Dinosaurs- How we know what we know

The Pint of Science festival brings interesting, fun, relevant talks on the latest science research to the public – all in the pub!

The first Pint of Science festival in Africa took place in May 2016 and we are excited to announce the second event will take place in May 2018

Our events will fall into the following topics: Beautiful Mind, Atoms to Galaxies, Our Body, Planet Earth, Tech Me Out, Our Society and Special Events.

NRF Scarce Skills Development Fund Call for 2012

 

Dear Designated Authorities dealing with NRF Scholarships and Fellowships

The NRF is pleased to announce the call for applications for master’s, doctoral and post-doctoral scholarships and fellowships for the Scarce Skills Development Fund for 2012.  No 2013 applications will be considered for this call.

Potential applicants that are currently registered for a master’s, doctoral or post-doctoral degree/study in the following specific fields of study are encouraged to apply:

·         Management: Financial Management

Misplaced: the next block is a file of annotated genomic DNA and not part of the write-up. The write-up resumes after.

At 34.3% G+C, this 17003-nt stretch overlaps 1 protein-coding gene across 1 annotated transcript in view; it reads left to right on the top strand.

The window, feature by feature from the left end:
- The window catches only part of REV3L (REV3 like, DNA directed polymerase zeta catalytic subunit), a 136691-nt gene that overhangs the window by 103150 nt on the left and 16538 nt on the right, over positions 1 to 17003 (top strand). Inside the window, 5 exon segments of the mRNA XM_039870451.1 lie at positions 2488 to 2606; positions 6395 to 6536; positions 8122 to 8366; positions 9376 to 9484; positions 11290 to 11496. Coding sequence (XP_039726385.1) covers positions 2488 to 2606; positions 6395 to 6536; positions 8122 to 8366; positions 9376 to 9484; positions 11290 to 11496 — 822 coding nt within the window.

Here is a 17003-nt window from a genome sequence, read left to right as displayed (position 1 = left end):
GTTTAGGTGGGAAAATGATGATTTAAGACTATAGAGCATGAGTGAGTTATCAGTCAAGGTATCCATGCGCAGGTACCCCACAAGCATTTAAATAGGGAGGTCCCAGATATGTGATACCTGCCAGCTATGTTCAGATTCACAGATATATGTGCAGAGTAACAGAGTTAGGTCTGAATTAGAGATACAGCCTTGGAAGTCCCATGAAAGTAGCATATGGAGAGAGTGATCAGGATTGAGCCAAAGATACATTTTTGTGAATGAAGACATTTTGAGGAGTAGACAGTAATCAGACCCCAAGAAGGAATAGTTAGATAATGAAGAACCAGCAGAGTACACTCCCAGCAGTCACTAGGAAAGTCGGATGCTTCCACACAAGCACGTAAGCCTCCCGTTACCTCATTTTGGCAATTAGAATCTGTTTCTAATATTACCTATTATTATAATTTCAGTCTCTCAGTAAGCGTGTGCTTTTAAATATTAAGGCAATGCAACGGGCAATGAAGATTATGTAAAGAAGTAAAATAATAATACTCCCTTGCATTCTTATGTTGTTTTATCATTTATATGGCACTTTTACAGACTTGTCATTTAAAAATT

Bone regeneration

In the past few years, the Bone Research Laboratory, a Research Unit of the South African Medical Research Council and the University of the Witwatersrand, Johannesburg, has made great strides to further understand the mechanisms of bone repair and regeneration.

Headaches for HIV-positive travellers

China recently became the latest country to lift travel restrictions on people living with HIV, following in the footsteps of the United States. "Every individual should have equal access to freedom of movement, regardless of HIV status," UNAIDS Executive Director Michel Sidibé commented on China's decision. According to UNAIDS, 51 countries, territories and areas still impose restrictions on the entry, stay and residence of HIV-positive people. IRIN/PlusNews has listed some of the countries with particularly harsh restrictions:

Purple Pokeberries could take us closer to affordable solar power

Pokeberries – the weeds that children smash to stain their cheeks purple- could be the key to spreading solar power across the globe, according to researchers at Wake Forest University's Center for Nanotechnology and Molecular Materials. Nanotech Center scientists have used the red dye made from pokeberries to coat their efficient and inexpensive fiber-based solar cells. The dye acts as an absorber, helping the cell's tiny fibers trap more sunlight to convert into power.

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